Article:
Mayme Gehrue

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Mayme Gehrue
Mayme Gehrue, from a 1909 publicity photograph
Mayme Gehrue, from a 1909 publicity photograph
Bornabout 1880
Louisville, Kentucky
NationalityAmerican
Other namesMay Gehrue, Mame Gehrue, Mamie Gehrue, Mayme Gehrue Ford, Mayme Gerhue
Occupationactress, dancer, singer, lyricist
Known formusical theatre, vaudeville
Sheet music from a song dedicated to Mayme Gehrue, from the New York Public Library collection.
Sheet music from a song dedicated to Mayme Gehrue, from the New York Public Library collection.

Mayme Gehrue (born about 1880,[1][2] died after May 1929[3]) was an American actress and dancer in musical theatre, vaudeville, and silent film.

Early life[edit]

Mayme Gehrue was born in Louisville, Kentucky.[4] The date 1883 is often given for her birth,[5] but is questionable, considering that she was touring in shows by the mid-1890s. She was in a touring dance act as a teen, with her sister Daisy Gehrue,[1] before Daisy married.[6][7]

Career[edit]

Mayme Gehrue appeared on Broadway in Little Red Riding Hood (1900), The Casino Girl (1900),[8] Nell-Go-In (1900), The Giddy Throng (1901), The King's Carnival (1901), Hoity Toity (1901-1902), Lovers and Lunatics (1906),[9] The Deacon and the Lady (1910),[10] and The Opera Ball (1912). She also toured with The Ford Dancers,[11] [12] as "the Yama-Yama Girl" in Three Twins (1910-1911),[13][14] and in Topsy and Eva (1923), a musical comedy based on Uncle Tom's Cabin.[15] She was frequently on the vaudeville stage,[16] well into the late 1920s,[17][18] in the United States and abroad, including a tour in Australia; "to-day she is recognized as one of America's foremost dancing comediennes," noted a 1909 report.[19]

Gehrue appeared in two silent films, The Fable of the Galloping Pilgrim Who Kept on Galloping (1915, short)[20] and Above the Abyss (1915). She wrote the lyrics to several World War I-era songs, including "I'm Leaving France for my Old Kentucky Home",[21] "I Wish to Wed a Sammy",[22] "Military Band"[23], "The Man of the Hour", "Dear Little Jessamine",[24] "Over in Spain", and "Back Down South",[25] all with music by Victor Hammond.

Personal life[edit]

Mayme Gehrue recommended buttermilk, meat, and no corsets for a healthy physique.[26] She married[27] and divorced her vaudeville dance partner[28] Johnny Ford (he later married and divorced vaudeville star Eva Tanguay).[29]

References[edit]

  1. ^ a b "Theatrical". The Pittsburgh Press. August 31, 1897. p. 4. Retrieved May 6, 2019 – via Newspapers.com.
  2. ^ "The Stage". Pittsburgh Daily Post. November 20, 1898. p. 15. Retrieved May 6, 2019 – via Newspapers.com.
  3. ^ "Enjoyable Bill Now at Theatre". News-Journal. June 3, 1929. p. 7. Retrieved May 6, 2019 – via Newspapers.com.
  4. ^ "She's a Real Southern Girl". The Indianapolis Star. February 7, 1928. p. 10. Retrieved May 6, 2019 – via Newspapers.com.
  5. ^ Hines, Dixie; Hanaford, Harry Prescott (1914). Who's who in Music and Drama. H.P. Hanaford. p. 131.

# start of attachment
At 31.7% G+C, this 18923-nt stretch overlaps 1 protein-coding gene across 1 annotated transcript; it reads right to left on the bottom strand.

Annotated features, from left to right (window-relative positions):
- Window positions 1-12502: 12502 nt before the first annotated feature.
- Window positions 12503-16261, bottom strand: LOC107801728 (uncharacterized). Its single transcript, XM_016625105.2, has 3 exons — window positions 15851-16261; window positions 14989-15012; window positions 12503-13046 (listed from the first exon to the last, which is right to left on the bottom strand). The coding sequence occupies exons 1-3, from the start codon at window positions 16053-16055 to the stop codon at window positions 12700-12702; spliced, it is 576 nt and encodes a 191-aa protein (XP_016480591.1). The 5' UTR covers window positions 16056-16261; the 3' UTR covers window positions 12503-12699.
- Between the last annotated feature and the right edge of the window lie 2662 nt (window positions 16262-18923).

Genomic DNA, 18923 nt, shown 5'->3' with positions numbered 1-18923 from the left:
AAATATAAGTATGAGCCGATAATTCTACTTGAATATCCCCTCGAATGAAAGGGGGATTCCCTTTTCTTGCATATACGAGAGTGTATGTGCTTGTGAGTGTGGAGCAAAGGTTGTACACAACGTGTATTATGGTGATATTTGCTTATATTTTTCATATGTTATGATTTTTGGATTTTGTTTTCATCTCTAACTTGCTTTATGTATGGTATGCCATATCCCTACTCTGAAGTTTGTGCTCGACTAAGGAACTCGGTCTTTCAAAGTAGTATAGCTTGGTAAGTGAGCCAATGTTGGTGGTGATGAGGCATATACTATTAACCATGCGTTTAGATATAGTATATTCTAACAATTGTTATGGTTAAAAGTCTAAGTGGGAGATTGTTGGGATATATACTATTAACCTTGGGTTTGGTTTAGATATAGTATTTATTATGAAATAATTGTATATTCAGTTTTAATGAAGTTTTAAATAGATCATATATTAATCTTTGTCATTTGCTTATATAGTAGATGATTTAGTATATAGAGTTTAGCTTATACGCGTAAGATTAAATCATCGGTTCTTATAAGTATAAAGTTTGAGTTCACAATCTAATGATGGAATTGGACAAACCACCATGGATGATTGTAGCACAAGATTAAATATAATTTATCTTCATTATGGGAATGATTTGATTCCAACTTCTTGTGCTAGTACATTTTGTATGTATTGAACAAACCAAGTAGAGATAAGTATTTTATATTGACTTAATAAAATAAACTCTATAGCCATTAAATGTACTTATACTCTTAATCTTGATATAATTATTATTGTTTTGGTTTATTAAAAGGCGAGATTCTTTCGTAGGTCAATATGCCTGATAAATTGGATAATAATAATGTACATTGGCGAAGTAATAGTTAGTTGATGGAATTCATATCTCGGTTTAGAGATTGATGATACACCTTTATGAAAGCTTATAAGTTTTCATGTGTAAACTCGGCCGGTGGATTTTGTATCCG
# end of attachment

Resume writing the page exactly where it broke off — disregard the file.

6. ^ "Turning Back Time's Pages". The Green Book Magazine. 6: 155. July 1911.
  7. ^ "Schiller Theatre, Little Robinson Crusoe (June 15, 1895)". digital.chipublib.org. Retrieved 2019-05-06.
  8. ^ Franceschina, John (2004). Harry B. Smith: Dean of American Librettists. Routledge. p. 125. ISBN 9781135949082.
  9. ^ Stubblebine, Donald J. (2010-08-11). Early Broadway Sheet Music: A Comprehensive Listing of Published Music from Broadway and Other Stage Shows, 1843–1918. McFarland. p. 140. ISBN 9780786447053.
  10. ^ "At the Playhouse". The Theatre. 12: x. November 1910.
  11. ^ Cullen, Frank; Hackman, Florence; McNeilly, Donald (2007). Vaudeville old & new: an encyclopedia of variety performances in America. Psychology Press. p. 397. ISBN 9780415938532.
  12. ^ "Orpheum". The Independent. 44: 9. January 15, 1921.
  13. ^ "A Ghost Story". The Buffalo Commercial. February 18, 1910. p. 8. Retrieved May 6, 2019 – via Newspapers.com.
  14. ^ "Orpheum Talks". Western Magazine. 17: vi. February 1, 1921.
  15. ^ Donaghey, Frederick (December 31, 1923). "Review of Duncan Sisters". utc.iath.virginia.edu. Retrieved 2019-05-06.
  16. ^ "Mayme Gehrue Makes Hit at the Broadway". The Morning Post. February 10, 1914. p. 5. Retrieved May 6, 2019 – via Newspapers.com.
  17. ^ "Palace: Vaudeville and Pictures". The Indianapolis Star. May 30, 1926. p. 26. Retrieved May 6, 2019 – via Newspapers.com.
  18. ^ "Mayme Gehrue and Company at Colonial". The Daily News. December 5, 1927. p. 10. Retrieved May 6, 2019 – via Newspapers.com.
  19. ^ "Miss Mayme Gehrue for Musical Comedy". The New York Star: 48. March 27, 1909.
  20. ^ "Brief Stories of the Week's Film Releases". Motography. 13: 759. May 8, 1915.
  21. ^ "I'm leaving France for my old Kentucky home". Library of Congress, Washington, D.C. 20540 USA. Retrieved 2019-05-06.
  22. ^ "I wish to wed a Sammy". Library of Congress, Washington, D.C. 20540 USA. Retrieved 2019-05-06.
  23. ^ "Military Band" (1918), music by Victor Hammond, lyrics by Mayme Gehrue; via Trove
  24. ^ Catalog of Copyright Entries: Musical compositions. U.S. Government Printing Office. 1919. p. 57.
  25. ^ Library of Congress. Copyright Office. (1918). Catalog of Copyright Entries, 1918 Music First Half of 1918 New Series Vol 13 Part 1. United States Copyright Office. U.S. Govt. Print. Off. pp. 96, 201.
  26. ^ "Mayme Gehrue Reveals Her Own Beauty Secrets". Detroit Free Press. September 13, 1911. p. 7. Retrieved May 6, 2019 – via Newspapers.com.
  27. ^ "Mayme Gehrue Married". The Portsmouth Herald. April 7, 1903. p. 5. Retrieved May 6, 2019 – via Newspapers.com.
  28. ^ "Orpheum Offers Good Bill". Los Angeles Herald. June 27, 1905. p. 3. Retrieved May 6, 2019 – via Newspapers.com.
  29. ^ Erdman, Andrew L. (2012-08-22). Queen of Vaudeville: The Story of Eva Tanguay. Cornell University Press. p. 192. ISBN 9780801465284.

External links[edit]